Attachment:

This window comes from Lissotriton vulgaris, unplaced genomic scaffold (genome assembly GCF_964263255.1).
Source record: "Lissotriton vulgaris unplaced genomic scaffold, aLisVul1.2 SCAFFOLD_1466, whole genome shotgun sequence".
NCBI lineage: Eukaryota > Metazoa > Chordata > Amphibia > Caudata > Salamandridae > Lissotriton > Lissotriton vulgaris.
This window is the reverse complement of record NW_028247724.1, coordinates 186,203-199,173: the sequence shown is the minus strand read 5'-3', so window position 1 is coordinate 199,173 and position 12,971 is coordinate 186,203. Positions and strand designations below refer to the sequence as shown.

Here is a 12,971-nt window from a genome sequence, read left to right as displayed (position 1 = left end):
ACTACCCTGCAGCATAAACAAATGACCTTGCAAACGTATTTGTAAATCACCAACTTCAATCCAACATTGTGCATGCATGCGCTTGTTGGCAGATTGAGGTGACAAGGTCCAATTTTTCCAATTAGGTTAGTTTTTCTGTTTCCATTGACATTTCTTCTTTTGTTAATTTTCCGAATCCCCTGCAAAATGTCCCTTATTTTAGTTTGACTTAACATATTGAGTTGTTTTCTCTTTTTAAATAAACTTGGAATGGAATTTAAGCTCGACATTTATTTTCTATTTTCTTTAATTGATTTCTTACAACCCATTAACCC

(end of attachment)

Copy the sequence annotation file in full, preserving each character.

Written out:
This window comes from Lissotriton vulgaris, unplaced genomic scaffold (genome assembly GCF_964263255.1).
Source record: "Lissotriton vulgaris unplaced genomic scaffold, aLisVul1.2 SCAFFOLD_1466, whole genome shotgun sequence".
NCBI lineage: Eukaryota > Metazoa > Chordata > Amphibia > Caudata > Salamandridae > Lissotriton > Lissotriton vulgaris.
This window is the reverse complement of record NW_028247724.1, coordinates 186,203-199,173: the sequence shown is the minus strand read 5'-3', so window position 1 is coordinate 199,173 and position 12,971 is coordinate 186,203. Positions and strand designations below refer to the sequence as shown.

Here is a 12,971-nt window from a genome sequence, read left to right as displayed (position 1 = left end):
ACTACCCTGCAGCATAAACAAATGACCTTGCAAACGTATTTGTAAATCACCAACTTCAATCCAACATTGTGCATGCATGCGCTTGTTGGCAGATTGAGGTGACAAGGTCCAATTTTTCCAATTAGGTTAGTTTTTCTGTTTCCATTGACATTTCTTCTTTTGTTAATTTTCCGAATCCCCTGCAAAATGTCCCTTATTTTAGTTTGACTTAACATATTGAGTTGTTTTCTCTTTTTAAATAAACTTGGAATGGAATTTAAGCTCGACATTTATTTTCTATTTTCTTTAATTGATTTCTTACAACCCATTAACCC